If I could list my two great passions, it would have to be writing and acting.
I have always written stories and poems. My mum encouraged me to read from an early age, and I developed a love for the written word.
I wrote for fun – and therapy. In my teens I’d daily fill the pages of my diary with anguish and heartbreak. I was quite melancholy and needed a regular outlet.
I didn’t realise acting was my ‘thing’ till later in life. I felt this growing desire to express myself through bringing other characters to life. In my classes last year I understood what it meant to put yourself in someone else’s shoes – to find compassion for a character and convey them fully. I think fiction writers have to do this too. Without truly understanding the people we represent creatively, we won’t engage with our audience.
I think the same goes for our ‘real’ human interactions. We have to walk in people’s shoes to know them, and love them. We need to convey understanding so they will trust us. We need to empathise, which means experiencing their emotions with them. Compassion is not just a feeling, but an action which often requires sacrifice.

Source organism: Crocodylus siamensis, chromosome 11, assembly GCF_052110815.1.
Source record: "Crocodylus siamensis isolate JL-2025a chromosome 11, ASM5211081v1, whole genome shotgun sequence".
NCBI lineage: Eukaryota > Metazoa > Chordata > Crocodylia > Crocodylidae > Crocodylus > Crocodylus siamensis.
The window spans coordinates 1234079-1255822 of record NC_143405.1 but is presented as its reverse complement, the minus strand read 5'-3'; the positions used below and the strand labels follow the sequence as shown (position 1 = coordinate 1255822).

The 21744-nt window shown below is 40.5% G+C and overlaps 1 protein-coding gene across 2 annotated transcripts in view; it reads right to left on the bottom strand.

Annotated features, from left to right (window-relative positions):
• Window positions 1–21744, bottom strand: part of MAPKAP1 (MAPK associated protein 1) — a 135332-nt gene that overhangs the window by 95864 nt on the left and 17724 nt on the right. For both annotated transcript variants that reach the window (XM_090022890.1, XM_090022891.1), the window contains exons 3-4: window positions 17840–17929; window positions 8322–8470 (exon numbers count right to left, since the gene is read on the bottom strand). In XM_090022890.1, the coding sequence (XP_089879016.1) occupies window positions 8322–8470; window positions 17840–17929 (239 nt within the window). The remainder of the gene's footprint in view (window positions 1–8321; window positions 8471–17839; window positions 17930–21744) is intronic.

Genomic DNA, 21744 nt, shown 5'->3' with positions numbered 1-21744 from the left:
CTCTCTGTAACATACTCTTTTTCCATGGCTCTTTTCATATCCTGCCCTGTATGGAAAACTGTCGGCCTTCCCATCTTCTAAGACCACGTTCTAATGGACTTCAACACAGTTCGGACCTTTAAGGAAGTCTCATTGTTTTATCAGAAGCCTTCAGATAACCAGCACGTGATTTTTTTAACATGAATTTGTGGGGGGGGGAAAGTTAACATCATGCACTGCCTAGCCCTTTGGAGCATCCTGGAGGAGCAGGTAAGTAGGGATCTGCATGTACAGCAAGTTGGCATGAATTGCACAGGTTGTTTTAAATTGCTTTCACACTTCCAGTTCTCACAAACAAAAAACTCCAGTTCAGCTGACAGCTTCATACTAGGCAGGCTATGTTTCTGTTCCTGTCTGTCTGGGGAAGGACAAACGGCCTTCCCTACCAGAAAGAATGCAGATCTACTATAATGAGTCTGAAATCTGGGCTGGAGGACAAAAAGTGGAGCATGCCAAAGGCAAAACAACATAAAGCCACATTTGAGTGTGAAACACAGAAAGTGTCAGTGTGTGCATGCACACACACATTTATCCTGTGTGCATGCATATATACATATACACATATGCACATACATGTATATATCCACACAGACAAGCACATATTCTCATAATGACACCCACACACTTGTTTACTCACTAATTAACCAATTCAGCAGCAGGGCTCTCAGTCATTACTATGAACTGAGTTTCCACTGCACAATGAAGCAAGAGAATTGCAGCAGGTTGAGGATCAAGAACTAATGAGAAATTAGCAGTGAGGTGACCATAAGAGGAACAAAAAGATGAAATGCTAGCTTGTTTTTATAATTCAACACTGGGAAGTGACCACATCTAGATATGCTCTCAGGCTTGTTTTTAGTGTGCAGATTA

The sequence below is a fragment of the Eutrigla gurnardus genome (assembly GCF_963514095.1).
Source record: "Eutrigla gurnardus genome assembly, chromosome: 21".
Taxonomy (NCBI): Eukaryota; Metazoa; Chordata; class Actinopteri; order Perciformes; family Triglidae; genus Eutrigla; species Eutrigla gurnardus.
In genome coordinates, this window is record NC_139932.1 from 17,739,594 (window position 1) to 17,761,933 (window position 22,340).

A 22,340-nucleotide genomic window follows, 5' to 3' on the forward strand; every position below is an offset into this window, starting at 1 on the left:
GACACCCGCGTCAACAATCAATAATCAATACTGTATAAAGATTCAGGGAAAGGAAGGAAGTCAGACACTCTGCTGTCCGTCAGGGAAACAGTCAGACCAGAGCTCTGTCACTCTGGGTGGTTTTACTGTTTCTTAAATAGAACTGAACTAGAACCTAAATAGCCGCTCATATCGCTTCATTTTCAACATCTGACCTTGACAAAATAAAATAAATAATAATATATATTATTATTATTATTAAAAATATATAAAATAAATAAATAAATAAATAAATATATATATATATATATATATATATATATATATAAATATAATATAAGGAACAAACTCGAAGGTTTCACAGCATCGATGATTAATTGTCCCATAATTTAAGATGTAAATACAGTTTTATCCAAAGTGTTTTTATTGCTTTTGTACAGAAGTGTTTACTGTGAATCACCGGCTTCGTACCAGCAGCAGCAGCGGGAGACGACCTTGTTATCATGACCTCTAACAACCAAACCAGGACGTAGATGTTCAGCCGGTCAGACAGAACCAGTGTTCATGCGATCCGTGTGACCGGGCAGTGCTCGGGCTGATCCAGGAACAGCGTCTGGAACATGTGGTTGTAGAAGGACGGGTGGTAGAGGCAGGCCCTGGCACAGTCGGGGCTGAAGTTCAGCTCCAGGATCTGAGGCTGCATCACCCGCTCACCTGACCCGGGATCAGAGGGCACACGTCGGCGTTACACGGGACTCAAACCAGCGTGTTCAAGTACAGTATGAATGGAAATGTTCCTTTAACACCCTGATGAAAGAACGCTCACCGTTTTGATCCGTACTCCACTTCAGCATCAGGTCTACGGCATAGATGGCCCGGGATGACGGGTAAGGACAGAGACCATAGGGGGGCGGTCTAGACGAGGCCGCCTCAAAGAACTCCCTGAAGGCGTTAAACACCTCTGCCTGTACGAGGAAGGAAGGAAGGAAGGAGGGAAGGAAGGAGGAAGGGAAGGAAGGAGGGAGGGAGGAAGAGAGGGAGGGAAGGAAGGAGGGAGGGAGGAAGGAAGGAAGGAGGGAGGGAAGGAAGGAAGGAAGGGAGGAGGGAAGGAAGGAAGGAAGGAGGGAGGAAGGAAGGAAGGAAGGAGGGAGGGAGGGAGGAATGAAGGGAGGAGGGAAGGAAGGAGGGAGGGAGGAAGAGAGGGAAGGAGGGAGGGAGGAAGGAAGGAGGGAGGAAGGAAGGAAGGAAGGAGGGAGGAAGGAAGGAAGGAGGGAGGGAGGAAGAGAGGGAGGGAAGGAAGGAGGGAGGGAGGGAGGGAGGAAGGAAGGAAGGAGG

Henri J.M. Nouwen writes:
“Compassion asks us to go where it hurts, to enter into the places of pain, to share in brokenness, fear, confusion, and anguish. Compassion challenges us to cry out with those in misery, to mourn with those who are lonely, to weep with those in tears. Compassion requires us to be weak with the weak, vulnerable with the vulnerable, and powerless with the powerless. Compassion means full immersion in the condition of being human.”
I think this sounds like a big ask. Compassion requires time and energy. It often means a ‘second look’ when we see someone suffering. We might be called to give quality time we don’t really have. It might translate to inviting someone into a community where they can be cared for and helped. It might mean just a moment of grace. Of love. Of warmth. And it might mean prayers filled with tears.
But we don’t do compassion alone. We seek God’s wisdom. Jesus’s strength. The Father’s heart. We enter into people’s lives knowing He has already gone before us. He had a plan for that person before we met them. He loves them more than we ever could. May we ask God to lead the way to the needy, the hurting, the complex, the simple. We need eyes to see and the capacity to meet need wisely, with compassion that doesn’t stop at a feeling of sorrow.
“Truly I tell you, whatever you did not do for one of the least of these, you did not do for me.” Matt. 25:45